Diagnosis of Bladder Cancer Recurrence Based on Urinary Levels of EOMES, HOXA9, POU4F2, TWIST1, VIM, and ZNF154 Hypermethylation
Thomas Reinert, Michael Borre, Anders Christiansen, Gregers G. Hermann, Torben F. ?rntoft, Lars Dyrskjt
PLOS ONE , 2012, DOI: 10.1371/journal.pone.0046297
Abstract: Background Non muscle invasive bladder cancer (NMIBC) has the highest recurrence rate of any malignancy and as many as 70% of patients experience relapse. Aberrant DNA methylation is present in all bladder tumors and can be detected in urine specimens. Previous studies have identified DNA methylation markers that showed significant diagnostic value. We evaluated the significance of the biomarkers for early detection of tumor recurrence in urine. Methodology/Principal Findings The methylation levels of EOMES, HOXA9, POU4F2, TWIST1, VIM, and ZNF154 in urine specimens were measured by real-time PCR (MethyLight). We analyzed 390 urine sediments from 184 patients diagnosed with NMIBC. Urine from 35 age-matched control individuals was used to determine the methylation baseline levels. Recurrence was diagnosed by cystoscopy and verified by histology. Initially, we compared urine from bladder cancer patients and healthy individuals and detected significant hypermethylation of all six markers (P<0.0001) achieving sensitivity in the range 82%–89% and specificity in the range 94%–100%. Following, we validated the urinary hypermethylation for use in recurrence surveillance and found sensitivities of 88–94% and specificities of 43–67%. EOMES, POU4F2, VIM and ZNF154 were more frequently methylated in urine from patients with higher grade tumors (P≤0.08). Univariate Cox regression analysis showed that five markers were significantly associated with disease recurrence; HOXA9 (HR = 7.8, P = 0.006), POU4F2 (HR = 8.5, P = 0.001), TWIST1 (HR = 12.0, P = 0.015), VIM (HR = 8.0, P = 0.001), and ZNF154 (HR = 13.9, P<0.001). Interestingly, for one group of patients (n = 15) we found that hypermethylation was consistently present in the urine samples despite the lack of tumor recurrences, indicating the presence of a field defect. Conclusion/Significance Methylation levels of EOMES, HOXA9, POU4F2, TWIST1, VIM, and ZNF154 in urine specimens are promising diagnostic biomarkers for bladder cancer recurrence surveillance.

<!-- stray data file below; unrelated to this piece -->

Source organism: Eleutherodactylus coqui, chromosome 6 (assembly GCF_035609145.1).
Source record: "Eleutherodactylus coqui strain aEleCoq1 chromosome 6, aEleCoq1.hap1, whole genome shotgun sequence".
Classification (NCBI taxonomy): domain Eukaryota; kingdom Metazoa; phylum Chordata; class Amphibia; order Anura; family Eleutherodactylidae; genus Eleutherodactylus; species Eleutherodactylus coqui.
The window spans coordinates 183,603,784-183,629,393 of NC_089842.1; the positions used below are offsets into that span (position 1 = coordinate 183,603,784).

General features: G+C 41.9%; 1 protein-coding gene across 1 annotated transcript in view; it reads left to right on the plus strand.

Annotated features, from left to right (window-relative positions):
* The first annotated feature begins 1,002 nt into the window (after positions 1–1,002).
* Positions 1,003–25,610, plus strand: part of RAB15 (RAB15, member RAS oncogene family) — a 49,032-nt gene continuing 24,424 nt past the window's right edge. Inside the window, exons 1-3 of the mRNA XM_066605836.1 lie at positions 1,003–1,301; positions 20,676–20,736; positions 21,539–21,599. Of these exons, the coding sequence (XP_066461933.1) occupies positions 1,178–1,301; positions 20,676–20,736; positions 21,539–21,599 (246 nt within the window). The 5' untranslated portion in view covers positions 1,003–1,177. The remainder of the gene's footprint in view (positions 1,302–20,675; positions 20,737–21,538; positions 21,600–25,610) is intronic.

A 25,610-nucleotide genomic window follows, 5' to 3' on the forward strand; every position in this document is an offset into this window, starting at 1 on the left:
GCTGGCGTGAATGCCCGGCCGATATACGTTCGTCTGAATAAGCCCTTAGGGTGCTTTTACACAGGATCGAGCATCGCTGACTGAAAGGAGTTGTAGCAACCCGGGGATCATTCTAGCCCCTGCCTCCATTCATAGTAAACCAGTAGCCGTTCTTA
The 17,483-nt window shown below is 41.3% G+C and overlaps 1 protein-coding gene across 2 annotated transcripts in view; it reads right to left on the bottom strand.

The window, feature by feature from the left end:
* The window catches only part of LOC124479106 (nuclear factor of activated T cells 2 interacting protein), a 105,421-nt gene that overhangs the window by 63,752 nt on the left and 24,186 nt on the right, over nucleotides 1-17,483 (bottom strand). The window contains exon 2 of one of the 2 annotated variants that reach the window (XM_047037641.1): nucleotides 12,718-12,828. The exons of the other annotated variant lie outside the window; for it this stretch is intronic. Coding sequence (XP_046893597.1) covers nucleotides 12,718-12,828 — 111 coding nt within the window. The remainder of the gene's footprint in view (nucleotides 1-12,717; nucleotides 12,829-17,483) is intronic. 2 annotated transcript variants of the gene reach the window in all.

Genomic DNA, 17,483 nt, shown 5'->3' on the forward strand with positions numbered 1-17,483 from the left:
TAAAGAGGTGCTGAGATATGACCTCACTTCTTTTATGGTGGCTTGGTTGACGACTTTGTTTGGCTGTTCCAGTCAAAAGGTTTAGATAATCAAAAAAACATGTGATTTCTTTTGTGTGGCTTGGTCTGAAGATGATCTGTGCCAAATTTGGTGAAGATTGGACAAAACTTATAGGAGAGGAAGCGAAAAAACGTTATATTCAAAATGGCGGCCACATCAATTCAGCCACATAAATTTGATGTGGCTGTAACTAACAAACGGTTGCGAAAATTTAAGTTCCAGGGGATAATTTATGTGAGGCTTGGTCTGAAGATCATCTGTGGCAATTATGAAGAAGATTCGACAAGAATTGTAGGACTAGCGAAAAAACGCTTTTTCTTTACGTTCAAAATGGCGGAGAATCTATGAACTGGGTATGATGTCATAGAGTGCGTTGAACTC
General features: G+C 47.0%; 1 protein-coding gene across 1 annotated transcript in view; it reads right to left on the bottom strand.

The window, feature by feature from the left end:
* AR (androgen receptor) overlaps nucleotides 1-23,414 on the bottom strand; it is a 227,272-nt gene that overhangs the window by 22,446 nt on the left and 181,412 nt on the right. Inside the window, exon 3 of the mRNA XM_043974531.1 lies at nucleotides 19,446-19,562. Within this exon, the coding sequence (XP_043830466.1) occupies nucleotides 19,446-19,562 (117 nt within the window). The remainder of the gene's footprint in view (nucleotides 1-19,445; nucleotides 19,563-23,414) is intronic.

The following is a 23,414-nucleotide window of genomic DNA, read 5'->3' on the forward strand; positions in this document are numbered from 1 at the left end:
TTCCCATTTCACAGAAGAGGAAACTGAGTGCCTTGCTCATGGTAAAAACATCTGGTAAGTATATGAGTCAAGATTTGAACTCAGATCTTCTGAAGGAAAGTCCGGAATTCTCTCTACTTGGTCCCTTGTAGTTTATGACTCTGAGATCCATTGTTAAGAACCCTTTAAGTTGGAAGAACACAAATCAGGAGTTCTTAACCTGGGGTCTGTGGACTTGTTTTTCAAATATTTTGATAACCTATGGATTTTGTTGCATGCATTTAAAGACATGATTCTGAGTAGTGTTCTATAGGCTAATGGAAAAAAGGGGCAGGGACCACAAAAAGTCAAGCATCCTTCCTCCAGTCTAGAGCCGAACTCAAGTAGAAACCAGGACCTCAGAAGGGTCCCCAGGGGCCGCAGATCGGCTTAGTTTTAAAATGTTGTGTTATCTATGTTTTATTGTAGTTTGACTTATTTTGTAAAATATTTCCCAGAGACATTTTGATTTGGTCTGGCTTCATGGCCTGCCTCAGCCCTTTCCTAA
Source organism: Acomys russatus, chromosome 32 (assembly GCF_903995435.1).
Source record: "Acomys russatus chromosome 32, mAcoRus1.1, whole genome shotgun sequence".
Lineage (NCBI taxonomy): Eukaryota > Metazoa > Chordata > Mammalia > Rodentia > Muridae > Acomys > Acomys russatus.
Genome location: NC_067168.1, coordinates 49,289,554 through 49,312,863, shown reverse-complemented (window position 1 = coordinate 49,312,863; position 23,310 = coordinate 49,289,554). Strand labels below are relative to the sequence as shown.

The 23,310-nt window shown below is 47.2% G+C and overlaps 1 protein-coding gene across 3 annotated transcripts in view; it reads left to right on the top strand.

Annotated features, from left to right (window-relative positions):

Chromosomal imbalance in the progression of high-risk non-muscle invasive bladder cancer
Karsten Zieger, Carsten Wiuf, Klaus Jensen, Torben ?rntoft, Lars Dyrskjt
BMC Cancer , 2009, DOI: 10.1186/1471-2407-9-149